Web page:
From Titanic travelers to textile tycoons, Arab Americans have long been part of the American story

Dearborn, Michigan — All About America explores American culture, politics, trends, history, ideals and places of interest.

The term slacks, meaning pants worn during relaxation activities, was coined by an Arab American. Joseph Haggar, a Lebanese immigrant, founded the iconic Haggar men’s clothing brand in 1926.

“He settled in Texas, and he started this pant company that was extremely successful in the 20th century,” says Diana Abouali, director of the Arab American National Museum in Dearborn, Michigan. “He also revolutionized the way that pants and clothing were mass produced.”

An exhibit at the museum is dedicated to Haggar, whose pants were worn by U.S. President Lyndon Johnson. Stories like Haggar’s are integral to the museum’s mission to demonstrate how Arab Americans have been part of the American fabric since the late 19th century.

“We communicate the American narrative in the voices of Arab Americans. They express their experiences in their own words,” Abouali says. “This provides people with a more authentic and real representation of what it means to be Arab American.”

The museum attempts to share the full range of the Arab American experience, including the journey to America, home and work life, and service in the U.S. Armed Forces.

The diverse offerings include an exhibit about the hundreds of Syrian and Lebanese immigrants who owned homesteads in North Dakota between 1890 and World War I. Thousands of descendants of those pioneers still live in North Dakota. Another exhibit includes lists of Arab American passengers on the doomed Titanic, which sank in 1912.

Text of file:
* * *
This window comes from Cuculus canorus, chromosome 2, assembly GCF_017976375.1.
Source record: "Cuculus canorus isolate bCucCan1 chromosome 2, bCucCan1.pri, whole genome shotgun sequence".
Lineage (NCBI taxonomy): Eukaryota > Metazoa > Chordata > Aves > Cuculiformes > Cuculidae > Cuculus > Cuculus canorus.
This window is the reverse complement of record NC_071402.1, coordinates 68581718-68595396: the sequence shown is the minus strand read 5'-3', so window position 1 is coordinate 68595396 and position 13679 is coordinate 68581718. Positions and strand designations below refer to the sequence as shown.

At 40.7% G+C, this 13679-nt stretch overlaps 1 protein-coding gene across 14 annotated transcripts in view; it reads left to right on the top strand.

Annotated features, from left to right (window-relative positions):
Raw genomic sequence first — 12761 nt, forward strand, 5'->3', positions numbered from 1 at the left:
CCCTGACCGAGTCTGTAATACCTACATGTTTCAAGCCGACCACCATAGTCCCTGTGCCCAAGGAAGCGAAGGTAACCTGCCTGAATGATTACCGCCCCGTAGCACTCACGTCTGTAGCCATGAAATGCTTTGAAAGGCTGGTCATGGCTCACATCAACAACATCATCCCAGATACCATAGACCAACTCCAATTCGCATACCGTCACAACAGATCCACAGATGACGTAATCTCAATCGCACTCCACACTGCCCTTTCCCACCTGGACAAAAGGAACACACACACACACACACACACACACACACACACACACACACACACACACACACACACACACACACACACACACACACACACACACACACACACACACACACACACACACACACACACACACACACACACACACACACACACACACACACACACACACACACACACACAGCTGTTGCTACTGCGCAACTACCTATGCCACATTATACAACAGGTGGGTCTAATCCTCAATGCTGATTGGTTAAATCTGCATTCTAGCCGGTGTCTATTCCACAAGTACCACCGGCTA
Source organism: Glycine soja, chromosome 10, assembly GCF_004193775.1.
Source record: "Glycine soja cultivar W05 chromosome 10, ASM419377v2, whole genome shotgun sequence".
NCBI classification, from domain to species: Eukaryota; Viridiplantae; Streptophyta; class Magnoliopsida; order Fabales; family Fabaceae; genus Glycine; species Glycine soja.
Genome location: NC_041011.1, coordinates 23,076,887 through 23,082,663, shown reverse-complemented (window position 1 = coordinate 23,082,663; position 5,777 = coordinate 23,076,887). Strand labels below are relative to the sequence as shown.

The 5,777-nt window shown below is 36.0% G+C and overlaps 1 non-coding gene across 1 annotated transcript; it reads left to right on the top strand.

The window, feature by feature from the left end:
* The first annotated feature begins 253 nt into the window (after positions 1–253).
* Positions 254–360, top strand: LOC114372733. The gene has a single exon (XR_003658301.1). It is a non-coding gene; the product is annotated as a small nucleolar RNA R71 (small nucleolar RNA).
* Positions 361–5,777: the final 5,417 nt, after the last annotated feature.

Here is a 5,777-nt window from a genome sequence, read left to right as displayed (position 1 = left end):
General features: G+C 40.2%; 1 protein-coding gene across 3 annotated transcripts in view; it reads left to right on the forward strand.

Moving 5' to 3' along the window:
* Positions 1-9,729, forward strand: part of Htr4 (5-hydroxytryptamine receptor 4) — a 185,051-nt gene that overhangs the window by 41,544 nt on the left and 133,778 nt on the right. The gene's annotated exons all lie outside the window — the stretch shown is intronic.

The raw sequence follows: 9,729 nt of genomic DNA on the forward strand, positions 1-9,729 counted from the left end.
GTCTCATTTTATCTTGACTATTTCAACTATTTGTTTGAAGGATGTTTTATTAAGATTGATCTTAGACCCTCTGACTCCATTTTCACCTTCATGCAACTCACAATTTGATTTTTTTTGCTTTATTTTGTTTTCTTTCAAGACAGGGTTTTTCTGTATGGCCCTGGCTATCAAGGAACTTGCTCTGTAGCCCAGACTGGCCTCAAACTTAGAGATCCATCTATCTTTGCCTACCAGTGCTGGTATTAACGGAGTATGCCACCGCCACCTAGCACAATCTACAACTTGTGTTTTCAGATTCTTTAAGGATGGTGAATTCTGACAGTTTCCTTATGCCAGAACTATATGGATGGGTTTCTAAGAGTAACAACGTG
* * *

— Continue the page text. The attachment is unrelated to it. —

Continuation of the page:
The museum also challenges religious misconceptions.

“Half of the Arab American community is Christian,” Abouali says. “And in fact, the earlier immigrants, who came in the late 19th century, early 20th century, were predominantly Christian.”

A wall of fame highlights prominent Arab Americans like journalist Helen Thomas, actress Kathy Najimy, politicians like former U.S. Secretary of Health and Human Services Donna Shalala, and Candace Lightner, who founded Mothers Against Drunk Driving in 1980.

Arab immigrant stories aren’t well-known among mainstream America. And what little Americans do know about Arabs is often informed by negative stereotypes.

“The obvious one would be the angry Arab, the terrorist Arab, the being afraid of the Arab that comes from abroad. I think that’s the very obvious one, but it’s a bit overplayed,” says Jasmine Hawamdeh, director of arts and culture at the American-Arab Anti-Discrimination Committee, a civil rights advocacy group. “And I think one of the more harmful stereotypes that currently exists in American media is the oppressed Arab woman.”

The museum tries to correct false narratives about Arab Americans.

“We’re not always responding to misconceptions and narrative, although that’s a major part of our work and a major sort of impetus for creating a museum like this,” Abouali says, “but also we’re sort of presenting ourselves, as we are, unapologetically.”

Arab Americans are a diverse community that come from 22 Arab countries stretching from northern Africa to western Asia. But once they settle in the U.S., the museum director says, they become as American as they are Arab.

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